For years, proponents of so-called "net neutrality" have been calling for strong regulation of broadband "on-ramps" to the Internet, like those provided by your local cable or phone companies. Rules are needed, the argument goes, to ensure that the Internet remains open and free, and to discourage broadband providers from thwarting consumer demand. That sounds good if you say it fast.Nothing is broken and needs fixing, however. The Internet has been open and freedom-enhancing since it was spun off from a government research project in the early 1990s. Its nature as a diffuse and dynamic global network of networks defies top-down authority. Ample laws to protect consumers already exist.
Last year, FCC Chairman Julius Genachowski started to fulfill this promise by proposing rules using a legal theory from an earlier commission decision (from which I had dissented in 2008) that was under court review. So confident were they in their case, FCC lawyers told the federal court of appeals in Washington, D.C., that their theory gave the agency the authority to regulate broadband rates, even though Congress has never given the FCC the power to regulate the Internet. FCC leaders seemed caught off guard by the extent of the court's April 6 rebuke of the commission's regulatory overreach.
In May, the FCC leadership floated the idea of deeming complex and dynamic Internet services equivalent to old-fashioned monopoly phone services, thereby triggering price-and-terms regulations that originated in the 1880s. The announcement produced what has become a rare event in Washington: A large, bipartisan majority of Congress agreeing on something. More than 300 members of Congress, including 86 Democrats, contacted the FCC to implore it to stop pursuing Internet regulation and to defer to Capitol Hill.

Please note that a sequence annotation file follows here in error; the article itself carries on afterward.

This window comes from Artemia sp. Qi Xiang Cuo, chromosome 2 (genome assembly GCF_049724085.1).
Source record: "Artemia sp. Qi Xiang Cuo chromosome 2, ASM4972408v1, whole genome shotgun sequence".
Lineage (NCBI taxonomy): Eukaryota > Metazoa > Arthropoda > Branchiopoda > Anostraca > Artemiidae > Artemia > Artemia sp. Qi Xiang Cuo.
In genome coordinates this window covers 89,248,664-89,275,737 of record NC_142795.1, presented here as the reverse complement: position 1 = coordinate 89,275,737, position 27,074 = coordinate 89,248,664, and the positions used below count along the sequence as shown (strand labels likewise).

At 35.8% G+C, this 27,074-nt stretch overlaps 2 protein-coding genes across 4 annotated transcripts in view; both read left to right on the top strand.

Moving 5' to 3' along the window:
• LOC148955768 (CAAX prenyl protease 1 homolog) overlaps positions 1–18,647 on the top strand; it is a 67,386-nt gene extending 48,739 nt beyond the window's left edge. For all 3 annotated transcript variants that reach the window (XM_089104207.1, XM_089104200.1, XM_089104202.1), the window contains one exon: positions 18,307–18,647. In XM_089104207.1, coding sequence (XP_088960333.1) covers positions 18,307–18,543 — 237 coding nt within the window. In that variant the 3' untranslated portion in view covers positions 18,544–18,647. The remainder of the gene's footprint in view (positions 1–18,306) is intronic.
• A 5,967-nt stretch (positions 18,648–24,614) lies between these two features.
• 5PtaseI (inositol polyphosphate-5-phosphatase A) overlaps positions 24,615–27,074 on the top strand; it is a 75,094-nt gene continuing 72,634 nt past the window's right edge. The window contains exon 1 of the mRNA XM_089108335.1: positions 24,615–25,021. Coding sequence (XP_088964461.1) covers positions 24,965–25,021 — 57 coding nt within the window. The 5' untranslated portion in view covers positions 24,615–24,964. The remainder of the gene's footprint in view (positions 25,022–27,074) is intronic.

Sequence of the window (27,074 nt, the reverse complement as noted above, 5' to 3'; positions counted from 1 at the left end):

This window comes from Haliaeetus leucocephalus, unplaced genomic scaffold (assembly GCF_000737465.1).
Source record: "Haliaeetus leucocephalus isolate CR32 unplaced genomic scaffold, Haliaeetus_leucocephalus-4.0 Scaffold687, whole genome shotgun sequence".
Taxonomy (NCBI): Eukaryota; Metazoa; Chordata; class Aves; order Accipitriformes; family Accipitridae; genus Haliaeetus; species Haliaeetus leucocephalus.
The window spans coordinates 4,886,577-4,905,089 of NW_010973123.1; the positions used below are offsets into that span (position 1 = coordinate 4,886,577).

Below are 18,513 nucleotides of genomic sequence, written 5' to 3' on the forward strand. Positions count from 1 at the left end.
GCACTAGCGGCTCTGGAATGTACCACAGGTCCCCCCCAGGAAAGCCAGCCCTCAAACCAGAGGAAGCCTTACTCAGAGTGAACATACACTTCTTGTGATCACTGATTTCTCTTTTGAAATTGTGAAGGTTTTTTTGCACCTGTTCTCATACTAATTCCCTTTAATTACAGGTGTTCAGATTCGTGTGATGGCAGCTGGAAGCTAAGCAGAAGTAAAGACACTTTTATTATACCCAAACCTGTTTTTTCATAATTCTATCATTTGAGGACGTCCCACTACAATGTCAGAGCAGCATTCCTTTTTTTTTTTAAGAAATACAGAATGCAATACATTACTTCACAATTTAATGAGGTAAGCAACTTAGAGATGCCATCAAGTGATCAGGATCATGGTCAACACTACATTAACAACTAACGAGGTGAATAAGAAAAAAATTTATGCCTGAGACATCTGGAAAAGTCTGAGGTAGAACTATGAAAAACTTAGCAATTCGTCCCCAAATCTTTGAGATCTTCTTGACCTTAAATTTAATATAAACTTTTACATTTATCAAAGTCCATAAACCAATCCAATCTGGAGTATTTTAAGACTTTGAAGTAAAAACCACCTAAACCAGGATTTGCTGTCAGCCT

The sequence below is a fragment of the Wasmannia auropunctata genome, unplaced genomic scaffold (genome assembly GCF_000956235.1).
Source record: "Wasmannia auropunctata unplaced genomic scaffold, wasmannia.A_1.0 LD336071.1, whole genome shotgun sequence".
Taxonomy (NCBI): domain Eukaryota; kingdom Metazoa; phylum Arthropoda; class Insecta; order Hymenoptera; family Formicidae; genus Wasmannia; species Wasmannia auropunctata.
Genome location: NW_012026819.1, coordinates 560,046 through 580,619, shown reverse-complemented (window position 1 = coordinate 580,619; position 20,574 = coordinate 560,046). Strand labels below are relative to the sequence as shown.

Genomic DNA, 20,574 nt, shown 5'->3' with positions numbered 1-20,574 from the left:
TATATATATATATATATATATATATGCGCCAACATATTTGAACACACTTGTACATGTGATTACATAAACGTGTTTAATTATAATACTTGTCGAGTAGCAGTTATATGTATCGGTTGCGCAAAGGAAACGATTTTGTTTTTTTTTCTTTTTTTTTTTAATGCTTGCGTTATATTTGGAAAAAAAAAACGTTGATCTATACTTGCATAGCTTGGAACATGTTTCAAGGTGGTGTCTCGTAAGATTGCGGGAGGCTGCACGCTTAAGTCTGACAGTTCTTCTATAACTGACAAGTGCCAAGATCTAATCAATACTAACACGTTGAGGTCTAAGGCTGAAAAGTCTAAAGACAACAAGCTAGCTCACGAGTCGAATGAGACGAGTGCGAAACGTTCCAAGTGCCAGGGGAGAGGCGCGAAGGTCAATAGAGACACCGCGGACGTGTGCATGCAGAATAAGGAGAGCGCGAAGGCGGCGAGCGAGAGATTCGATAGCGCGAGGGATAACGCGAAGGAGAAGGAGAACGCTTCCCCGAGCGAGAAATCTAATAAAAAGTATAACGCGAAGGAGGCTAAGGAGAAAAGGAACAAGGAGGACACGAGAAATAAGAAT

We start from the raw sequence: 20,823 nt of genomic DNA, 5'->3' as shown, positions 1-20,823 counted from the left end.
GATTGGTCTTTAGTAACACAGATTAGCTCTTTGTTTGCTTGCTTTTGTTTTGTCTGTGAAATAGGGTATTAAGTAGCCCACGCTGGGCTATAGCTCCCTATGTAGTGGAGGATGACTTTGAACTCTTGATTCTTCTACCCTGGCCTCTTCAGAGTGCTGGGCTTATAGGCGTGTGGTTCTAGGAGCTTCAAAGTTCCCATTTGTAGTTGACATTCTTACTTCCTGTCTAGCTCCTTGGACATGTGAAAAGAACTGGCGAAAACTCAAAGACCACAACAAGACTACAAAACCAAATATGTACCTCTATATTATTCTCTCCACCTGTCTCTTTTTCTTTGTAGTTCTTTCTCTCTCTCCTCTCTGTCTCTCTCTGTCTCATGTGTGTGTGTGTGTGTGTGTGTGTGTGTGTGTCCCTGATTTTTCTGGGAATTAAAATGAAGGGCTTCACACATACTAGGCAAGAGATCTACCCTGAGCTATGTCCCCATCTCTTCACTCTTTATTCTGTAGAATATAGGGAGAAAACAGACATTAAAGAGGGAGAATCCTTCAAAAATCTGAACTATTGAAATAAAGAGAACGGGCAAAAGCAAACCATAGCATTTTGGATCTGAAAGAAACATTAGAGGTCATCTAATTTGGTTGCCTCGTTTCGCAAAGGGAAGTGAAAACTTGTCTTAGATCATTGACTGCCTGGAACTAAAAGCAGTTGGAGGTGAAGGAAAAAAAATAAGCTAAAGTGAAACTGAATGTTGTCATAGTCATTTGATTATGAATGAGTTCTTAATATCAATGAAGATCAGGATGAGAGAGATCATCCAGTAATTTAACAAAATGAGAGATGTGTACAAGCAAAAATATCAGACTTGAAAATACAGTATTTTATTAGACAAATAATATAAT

Recapping: As McDowell writes, the judicial branch has already rejected the Democrat-controlled FCC's interventionist plans, as has a large bipartisan coalition in Congress. Undeterred, three unelected federal regulators doggedly insist on pressing ahead and are scheduled to unveil and pass their latest scheme tomorrow. In addition to circumventing the clearly established will of two branches of government, the move also demonstrates an arrogant disregard for voters' preferences.
How so? Ninety-five House and Senate candidates signed a campaign pledge supporting "net neutrality" prior to the 2010 elections. All 95 of them lost on Election Day. Every last one. In spite of that astounding statistic, pro-regulation Democrats are urging their FCC allies to put aside minor differences and back Genachowski's framework:
Democrats who support the plan are pushing this message in the media: If Copps doesn't vote for Genachowski's plan, the consequences will reverberate all the way up to the White House. They are arguing that the damage could even hurt President Obama.
A prominent Democrat close to the White House said it this way on Friday: "If Copps votes no on Tuesday, he'd be handing the president a huge loss at a time when the Democrats should have a big win."
"Voting no…would be snatching defeat out of the jaws of victory and would be giving the Republicans a huge win," the source said. President Obama made a campaign promise to support net neutrality, and this vote could be the last opportunity to pass the policy. Copps, however, sees the proposal as too watery and has pledged to negotiate with the FCC chairman in order to strengthen it.
So one lefty is withholding his support for a bad plan until it becomes worse. Don't count on Copps to stand firm on principle. We've seen this movie before.
UPDATE - Congressional Republicans have already fired warning shots across the FCC's bow. Thirty GOP Senators signed a letter telling Genachowski to back off, and incoming House Energy and Commerce Chairman Fred Upton penned a 'cease and desist' letter of his own.
UPDATE II - Question: Do you know who else is pursuing a robust internet regulation regime? Hugo Chavez.
UPDATE III: As I predicted above, Democratic commissioner Michael Copps has announced that he'll support the measure, despite its perceived shortcomings (in his mind, it's not strong enough). This clears the path for a 3-2, party-line vote when the regulation is released tomorrow. Unless Congress acts, "Net Neutrality" lite will be upon us. More on this tomorrow...